From the Heroic Age of Exploration to modern day scientists conducting research on Antarctica’s ice-sheets, isolation is part and parcel of polar science and discovery. Not only is Antarctica remote, but when winter sets in, the sun ceases to rise and flights in and out of Antarctic bases closest to the South Pole become impossible, leaving scientists and researchers over-wintering on the white continent until spring, isolated, thousands of miles from home and far from those they love.
With a career with the British Antarctic Survey spanning more than three decades, with long months of polar isolation under his belt, we turned to terrestrial ecologist and Antarctic over-wintering veteran Peter Convey for his top tips on how to stay sane when there’s nowhere to go…
1. Be realistic about timescale
Sitting under forms of ‘lockdown’ your automatic thought is ‘this will never end’, and however long it is, May, July, September, or next spring can easily feel a very long way away. I recall, as we went into our winter, about to see the last ship leave, I sat on a local headland with people who’d only been there for a short summer, had done a winter, and had done two winters, but all due to leave at that point. All were very ready to leave, and all were equally sure their very different times on our isolated island had in some sense rushed past – time doesn’t drag if you don’t let it.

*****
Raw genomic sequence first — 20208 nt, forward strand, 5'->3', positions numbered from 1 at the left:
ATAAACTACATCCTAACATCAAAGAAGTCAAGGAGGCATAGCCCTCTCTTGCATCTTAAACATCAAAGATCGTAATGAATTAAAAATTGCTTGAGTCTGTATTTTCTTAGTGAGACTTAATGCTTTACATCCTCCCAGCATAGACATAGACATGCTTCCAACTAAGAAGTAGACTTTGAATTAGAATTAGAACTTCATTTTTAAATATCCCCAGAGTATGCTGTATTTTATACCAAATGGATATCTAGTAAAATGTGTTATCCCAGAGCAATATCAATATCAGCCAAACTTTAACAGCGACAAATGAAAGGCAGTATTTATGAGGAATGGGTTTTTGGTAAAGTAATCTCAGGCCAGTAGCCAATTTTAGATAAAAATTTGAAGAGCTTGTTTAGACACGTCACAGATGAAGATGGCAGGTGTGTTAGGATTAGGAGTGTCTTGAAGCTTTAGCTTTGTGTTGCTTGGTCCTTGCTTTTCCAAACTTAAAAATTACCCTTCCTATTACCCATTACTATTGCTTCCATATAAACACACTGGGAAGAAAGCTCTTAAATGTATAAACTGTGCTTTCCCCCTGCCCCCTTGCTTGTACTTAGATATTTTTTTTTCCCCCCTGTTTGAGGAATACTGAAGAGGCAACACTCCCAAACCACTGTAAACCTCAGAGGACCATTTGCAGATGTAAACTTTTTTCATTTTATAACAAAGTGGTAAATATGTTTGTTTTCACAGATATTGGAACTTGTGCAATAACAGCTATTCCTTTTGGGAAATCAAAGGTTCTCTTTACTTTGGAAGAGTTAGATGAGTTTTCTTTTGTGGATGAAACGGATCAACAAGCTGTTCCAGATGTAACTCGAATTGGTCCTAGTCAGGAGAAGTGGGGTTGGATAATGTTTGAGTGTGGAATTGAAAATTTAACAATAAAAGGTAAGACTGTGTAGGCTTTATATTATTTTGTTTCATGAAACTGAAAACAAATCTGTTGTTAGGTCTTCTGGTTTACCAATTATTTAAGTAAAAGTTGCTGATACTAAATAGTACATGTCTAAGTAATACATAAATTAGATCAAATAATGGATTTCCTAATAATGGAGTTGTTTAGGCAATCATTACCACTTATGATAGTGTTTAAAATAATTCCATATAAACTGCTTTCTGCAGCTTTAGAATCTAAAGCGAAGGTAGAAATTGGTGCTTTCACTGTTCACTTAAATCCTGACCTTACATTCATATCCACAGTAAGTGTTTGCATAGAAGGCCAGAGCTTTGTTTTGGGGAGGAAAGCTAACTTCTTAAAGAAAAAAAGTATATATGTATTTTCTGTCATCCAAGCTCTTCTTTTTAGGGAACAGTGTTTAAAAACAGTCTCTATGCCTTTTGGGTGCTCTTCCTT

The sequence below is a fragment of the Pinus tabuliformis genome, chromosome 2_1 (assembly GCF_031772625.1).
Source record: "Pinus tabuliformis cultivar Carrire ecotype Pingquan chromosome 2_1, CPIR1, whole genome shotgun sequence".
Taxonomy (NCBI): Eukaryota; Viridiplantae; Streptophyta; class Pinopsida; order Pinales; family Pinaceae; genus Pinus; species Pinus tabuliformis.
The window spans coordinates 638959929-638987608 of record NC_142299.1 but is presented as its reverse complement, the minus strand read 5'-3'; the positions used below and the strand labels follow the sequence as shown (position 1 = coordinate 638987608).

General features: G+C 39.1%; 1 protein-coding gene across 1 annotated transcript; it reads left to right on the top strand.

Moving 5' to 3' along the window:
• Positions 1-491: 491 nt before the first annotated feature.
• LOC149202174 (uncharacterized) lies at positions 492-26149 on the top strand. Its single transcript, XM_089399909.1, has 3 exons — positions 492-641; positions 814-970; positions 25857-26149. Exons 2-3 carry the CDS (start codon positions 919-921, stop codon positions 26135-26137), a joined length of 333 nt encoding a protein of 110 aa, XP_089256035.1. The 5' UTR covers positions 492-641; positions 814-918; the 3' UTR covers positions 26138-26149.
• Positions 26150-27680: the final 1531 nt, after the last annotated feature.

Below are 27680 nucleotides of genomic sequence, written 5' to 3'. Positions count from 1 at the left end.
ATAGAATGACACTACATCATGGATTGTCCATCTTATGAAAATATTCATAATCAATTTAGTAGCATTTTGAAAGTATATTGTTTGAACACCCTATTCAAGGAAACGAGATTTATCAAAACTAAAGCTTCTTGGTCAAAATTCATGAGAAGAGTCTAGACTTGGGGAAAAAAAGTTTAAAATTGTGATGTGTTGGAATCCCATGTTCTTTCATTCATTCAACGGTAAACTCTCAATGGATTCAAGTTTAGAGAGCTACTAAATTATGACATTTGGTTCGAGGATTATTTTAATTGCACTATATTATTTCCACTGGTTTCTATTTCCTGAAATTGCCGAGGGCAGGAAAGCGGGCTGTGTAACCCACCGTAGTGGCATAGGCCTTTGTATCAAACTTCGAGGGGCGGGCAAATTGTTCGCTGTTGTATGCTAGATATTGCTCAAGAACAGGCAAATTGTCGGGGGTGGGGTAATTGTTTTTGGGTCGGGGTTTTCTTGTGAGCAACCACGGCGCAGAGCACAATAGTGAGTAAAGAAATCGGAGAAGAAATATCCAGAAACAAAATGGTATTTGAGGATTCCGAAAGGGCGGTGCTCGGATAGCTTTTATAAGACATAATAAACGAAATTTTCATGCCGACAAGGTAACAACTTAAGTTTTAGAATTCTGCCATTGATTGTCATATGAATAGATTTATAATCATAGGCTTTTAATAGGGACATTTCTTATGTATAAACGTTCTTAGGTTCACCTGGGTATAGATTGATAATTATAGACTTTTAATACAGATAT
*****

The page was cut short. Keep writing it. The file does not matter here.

Rather than focusing on tomorrow, with the largely unspoken but widespread hope of ‘something will change’, think of this situation as the new normal and if you think of any timescale, make it one of months ….. sounds hard initially, but if you can do it, you may well almost forget about thinking of the passage of time.
2. ‘Normal’ is where you are and what you are doing
We each have our own sense of normal and normality. What we are doing now, and have now been doing for some time, is now what is normal for us. The more we divert ourselves with thinking that it is unusual, or unknown, the more likely we are to be in some way frightened of it and even to panic – and for most people, most of the time, there is absolutely no reason to do that.
3. Don’t underestimate the power of routine